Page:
Early data shows Cuyahoga Community College and its peers across the region are seeing enrollment drops this fall.

Community college enrollment plummeted across the country last fall amid the pandemic. Early data shows drops are continuing at local institutions this semester.

Boosting enrollment isn’t as simple as flipping a switch. Lots of factors are in play. More than half of students at two-year public institutions are women and/or people of color, two groups disproportionately impacted by COVID-19.

Angela Johnson, vice president of access and completion at Cuyahoga Community College, said the continuation of the pandemic played a role in the college’s roughly 7% drop in total enrollment from fall 2020. About 17,500 students currently attend.

Those who are parents — and national figures show about a quarter of community college students are — told officials at Tri-C that uncertainty around their kids’ K-12 school schedules influenced choices they made about their own educations. The strength of the current job market affected things, too.

“A lot of students are getting jobs, because the market is in their favor in a lot of areas,” she said. “Lots of high-paying jobs where students are trying to make the decision between school or work.”

Things at Stark State College stayed about the same. Full-time enrollment fell 1%, and the North Canton campus’ headcount dropped about 2%, to 10,629. Staying just about flat was in line with projections, said Robyn Steinmetz, director of marketing and communications at the college.

It’s credited, at least in part, to rounds of relief funding the college received during the past year. It allowed the campus to do some “creative” things, Steinmetz said. That includes offering a semester of free tuition for 2021 high school graduates or those who earned their GEDs.

The campus hasn’t had this many recent grads enroll since 2013. Steinmetz said the boost spoke to the fact that high school seniors and their families were looking for both a good deal and an option that came with a safety net. This fall marked another far-from-normal semester.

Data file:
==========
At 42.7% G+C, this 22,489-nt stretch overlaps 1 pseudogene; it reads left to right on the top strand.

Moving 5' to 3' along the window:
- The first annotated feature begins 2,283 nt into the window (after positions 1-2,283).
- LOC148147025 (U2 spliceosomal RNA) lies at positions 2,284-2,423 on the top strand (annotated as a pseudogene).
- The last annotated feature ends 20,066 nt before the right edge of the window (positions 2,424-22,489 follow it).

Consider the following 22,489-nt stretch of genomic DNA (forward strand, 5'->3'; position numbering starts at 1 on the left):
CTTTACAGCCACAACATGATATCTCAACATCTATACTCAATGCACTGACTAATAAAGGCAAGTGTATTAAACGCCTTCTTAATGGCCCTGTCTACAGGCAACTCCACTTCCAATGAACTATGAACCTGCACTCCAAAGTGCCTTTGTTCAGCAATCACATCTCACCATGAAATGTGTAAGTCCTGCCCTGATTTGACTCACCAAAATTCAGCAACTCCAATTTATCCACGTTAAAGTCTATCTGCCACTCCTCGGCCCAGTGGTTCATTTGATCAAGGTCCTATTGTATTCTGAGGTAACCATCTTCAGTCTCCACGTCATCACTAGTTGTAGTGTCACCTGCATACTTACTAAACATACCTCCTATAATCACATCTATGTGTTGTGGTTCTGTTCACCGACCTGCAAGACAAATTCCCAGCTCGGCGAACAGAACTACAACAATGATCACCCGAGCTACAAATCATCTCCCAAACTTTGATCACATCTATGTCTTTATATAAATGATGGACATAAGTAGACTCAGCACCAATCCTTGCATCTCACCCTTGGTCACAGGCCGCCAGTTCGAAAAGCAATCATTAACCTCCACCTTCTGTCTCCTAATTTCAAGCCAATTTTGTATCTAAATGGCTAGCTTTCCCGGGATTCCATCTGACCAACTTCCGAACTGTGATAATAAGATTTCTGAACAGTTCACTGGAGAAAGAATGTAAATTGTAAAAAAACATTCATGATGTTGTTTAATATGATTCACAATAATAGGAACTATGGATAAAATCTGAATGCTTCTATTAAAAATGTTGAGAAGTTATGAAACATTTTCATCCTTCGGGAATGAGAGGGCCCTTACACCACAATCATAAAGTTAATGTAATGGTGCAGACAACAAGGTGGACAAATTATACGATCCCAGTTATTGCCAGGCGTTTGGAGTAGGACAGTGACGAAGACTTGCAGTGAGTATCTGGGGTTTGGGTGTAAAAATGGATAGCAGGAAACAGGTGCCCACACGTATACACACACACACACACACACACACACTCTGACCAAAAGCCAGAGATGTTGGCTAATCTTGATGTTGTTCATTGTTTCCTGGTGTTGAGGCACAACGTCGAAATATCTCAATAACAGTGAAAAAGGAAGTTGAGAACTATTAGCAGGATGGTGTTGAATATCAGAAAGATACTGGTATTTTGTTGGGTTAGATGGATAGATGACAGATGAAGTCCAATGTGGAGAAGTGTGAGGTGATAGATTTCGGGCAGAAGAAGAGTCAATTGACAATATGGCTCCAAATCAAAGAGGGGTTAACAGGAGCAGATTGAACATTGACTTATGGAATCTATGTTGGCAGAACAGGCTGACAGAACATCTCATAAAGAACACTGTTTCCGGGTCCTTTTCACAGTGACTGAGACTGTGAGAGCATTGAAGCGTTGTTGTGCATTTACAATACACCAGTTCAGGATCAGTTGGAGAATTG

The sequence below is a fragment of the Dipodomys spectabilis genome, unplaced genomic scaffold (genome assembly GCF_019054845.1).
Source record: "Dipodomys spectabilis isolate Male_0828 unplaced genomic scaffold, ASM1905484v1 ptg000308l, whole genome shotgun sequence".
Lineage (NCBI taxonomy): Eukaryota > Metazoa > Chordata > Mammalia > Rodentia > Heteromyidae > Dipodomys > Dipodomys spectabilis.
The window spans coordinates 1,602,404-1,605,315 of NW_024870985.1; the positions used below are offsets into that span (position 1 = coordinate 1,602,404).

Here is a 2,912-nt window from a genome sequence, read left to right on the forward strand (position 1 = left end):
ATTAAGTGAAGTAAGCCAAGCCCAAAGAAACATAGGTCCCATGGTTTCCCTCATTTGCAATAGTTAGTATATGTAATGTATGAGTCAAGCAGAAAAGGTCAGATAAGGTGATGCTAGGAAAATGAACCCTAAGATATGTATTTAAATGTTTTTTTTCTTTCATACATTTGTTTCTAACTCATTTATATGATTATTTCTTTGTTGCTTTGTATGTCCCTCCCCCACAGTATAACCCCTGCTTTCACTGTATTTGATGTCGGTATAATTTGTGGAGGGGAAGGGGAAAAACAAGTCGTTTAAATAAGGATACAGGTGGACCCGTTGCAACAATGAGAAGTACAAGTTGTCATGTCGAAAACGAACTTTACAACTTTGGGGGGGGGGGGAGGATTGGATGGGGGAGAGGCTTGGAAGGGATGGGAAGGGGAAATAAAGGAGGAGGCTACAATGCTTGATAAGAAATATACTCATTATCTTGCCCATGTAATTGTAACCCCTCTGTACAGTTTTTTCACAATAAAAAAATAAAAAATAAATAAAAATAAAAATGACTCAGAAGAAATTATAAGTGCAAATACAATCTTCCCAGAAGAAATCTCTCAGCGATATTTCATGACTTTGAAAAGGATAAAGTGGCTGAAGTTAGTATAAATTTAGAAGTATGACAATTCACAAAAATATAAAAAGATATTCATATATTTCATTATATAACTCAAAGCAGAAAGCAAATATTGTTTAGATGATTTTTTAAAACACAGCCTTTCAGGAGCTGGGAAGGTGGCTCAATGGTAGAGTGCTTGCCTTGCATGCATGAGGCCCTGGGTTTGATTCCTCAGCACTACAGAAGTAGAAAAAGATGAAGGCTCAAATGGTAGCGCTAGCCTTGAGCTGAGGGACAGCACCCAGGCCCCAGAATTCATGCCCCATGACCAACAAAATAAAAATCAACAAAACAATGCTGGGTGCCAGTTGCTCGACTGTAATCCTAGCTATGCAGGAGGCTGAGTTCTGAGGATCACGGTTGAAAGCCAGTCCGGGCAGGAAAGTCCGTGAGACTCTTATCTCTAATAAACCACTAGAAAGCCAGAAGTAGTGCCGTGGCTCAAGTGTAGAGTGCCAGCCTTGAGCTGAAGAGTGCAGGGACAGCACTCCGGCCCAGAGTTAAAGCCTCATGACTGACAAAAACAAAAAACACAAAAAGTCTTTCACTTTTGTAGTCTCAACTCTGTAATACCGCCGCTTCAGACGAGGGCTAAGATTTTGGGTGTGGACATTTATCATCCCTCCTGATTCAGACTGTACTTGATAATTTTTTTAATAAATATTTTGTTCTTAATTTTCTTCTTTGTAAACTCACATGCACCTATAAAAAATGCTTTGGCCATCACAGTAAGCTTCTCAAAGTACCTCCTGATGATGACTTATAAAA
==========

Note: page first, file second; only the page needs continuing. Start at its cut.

“We’re still in a pandemic,” she said. “Things are still changing. Colleges have to make decisions at the drop of a hat, so maybe it’s a good idea to have my students commute, stay close to home.”

New-student enrollment is up nearly 5% at Lakeland, too. Officials at the Kirtland campus said they define that group as being comprised of three types of students: those joining directly from high school, those who are at least a year post-high school, and those taking classes while in high school.

The rate of delayed high school students, that second group, grew by about 5% at Tri-C. Students returning to LCCC after some time away increased by 6% compared with fall 2020. Officials at Lorain noted that rate included upticks of both students of color and men, populations that saw declines last fall.

Comb through data provided by institutions, and you’ll see some other year-over-year bright spots, too, such as transfers rising nearly 4% at Tri-C; Lakeland’s 16% increase in new high schoolers enrolling for classes through the state’s College Credit Plus program; or the 80% of Pell-eligible students who are continuing to utilize an effort at LCCC designed to help bump up retainment by offering more support.

Yet overall, things look more grim when compared with pre-pandemic numbers. Total enrollment at Cuyahoga Community College, for example, is nearly 26% lower this semester than it was at the same point in 2019.

The college is being thoughtful when analyzing specific areas of decline, said Tri-C’s Johnson. Some areas, like the declining rates of high school students enrolling, can be understood more easily. The yield there can be simpler to predict, since officials know the number of students set to graduate. The number of Ohio’s graduating high school seniors is projected to keep dwindling.

But other sectors are harder to figure out.

“The adult students are the ones that are a lot more tough for us to understand in terms of what recovery opportunities are there,” Johnson said.

It’s pushing college officials to reevaluate things, like looking at the needs of the local economy to figure out how both credit and non-credit programs could fill gaps.

And it’s not enough to just offer courses, she said. Flexibility will be key, whether that’s in modality or time to complete. The number of part-time students is estimated to grow as people continue to juggle their out-of-classroom responsibilities.

The college is being “a lot” more responsive, Johnson said, in trying to understand adult students.

Amy Morona covers higher education for Crain’s Cleveland Business, in partnership with Open Campus. This story is part of Crain’s Cleveland Forum coverage, which is sponsored by The Joyce Foundation.

Higher education reporter for Signal Cleveland in partnership with Open Campus.